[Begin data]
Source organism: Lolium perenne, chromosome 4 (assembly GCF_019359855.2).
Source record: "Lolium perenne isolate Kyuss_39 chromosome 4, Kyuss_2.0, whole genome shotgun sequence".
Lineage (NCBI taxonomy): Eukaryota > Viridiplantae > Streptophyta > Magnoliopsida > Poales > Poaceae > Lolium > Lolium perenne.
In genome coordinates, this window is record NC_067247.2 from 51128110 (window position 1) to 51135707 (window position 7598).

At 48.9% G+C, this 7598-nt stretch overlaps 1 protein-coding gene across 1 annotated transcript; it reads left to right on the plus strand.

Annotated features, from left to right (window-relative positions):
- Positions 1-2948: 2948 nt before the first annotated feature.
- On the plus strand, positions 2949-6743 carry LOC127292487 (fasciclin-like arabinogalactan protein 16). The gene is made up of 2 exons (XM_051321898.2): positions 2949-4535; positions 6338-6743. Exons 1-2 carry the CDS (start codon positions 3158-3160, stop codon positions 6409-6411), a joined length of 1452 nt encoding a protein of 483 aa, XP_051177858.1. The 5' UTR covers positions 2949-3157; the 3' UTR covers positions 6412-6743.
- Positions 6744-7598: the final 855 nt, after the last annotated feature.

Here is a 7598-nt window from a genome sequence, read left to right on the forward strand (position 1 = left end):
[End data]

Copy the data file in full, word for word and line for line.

Source organism: Lolium perenne, chromosome 4 (assembly GCF_019359855.2).
Source record: "Lolium perenne isolate Kyuss_39 chromosome 4, Kyuss_2.0, whole genome shotgun sequence".
Lineage (NCBI taxonomy): Eukaryota > Viridiplantae > Streptophyta > Magnoliopsida > Poales > Poaceae > Lolium > Lolium perenne.
In genome coordinates, this window is record NC_067247.2 from 51128110 (window position 1) to 51135707 (window position 7598).

At 48.9% G+C, this 7598-nt stretch overlaps 1 protein-coding gene across 1 annotated transcript; it reads left to right on the plus strand.

Annotated features, from left to right (window-relative positions):
- Positions 1-2948: 2948 nt before the first annotated feature.
- On the plus strand, positions 2949-6743 carry LOC127292487 (fasciclin-like arabinogalactan protein 16). The gene is made up of 2 exons (XM_051321898.2): positions 2949-4535; positions 6338-6743. Exons 1-2 carry the CDS (start codon positions 3158-3160, stop codon positions 6409-6411), a joined length of 1452 nt encoding a protein of 483 aa, XP_051177858.1. The 5' UTR covers positions 2949-3157; the 3' UTR covers positions 6412-6743.
- Positions 6744-7598: the final 855 nt, after the last annotated feature.

Here is a 7598-nt window from a genome sequence, read left to right on the forward strand (position 1 = left end):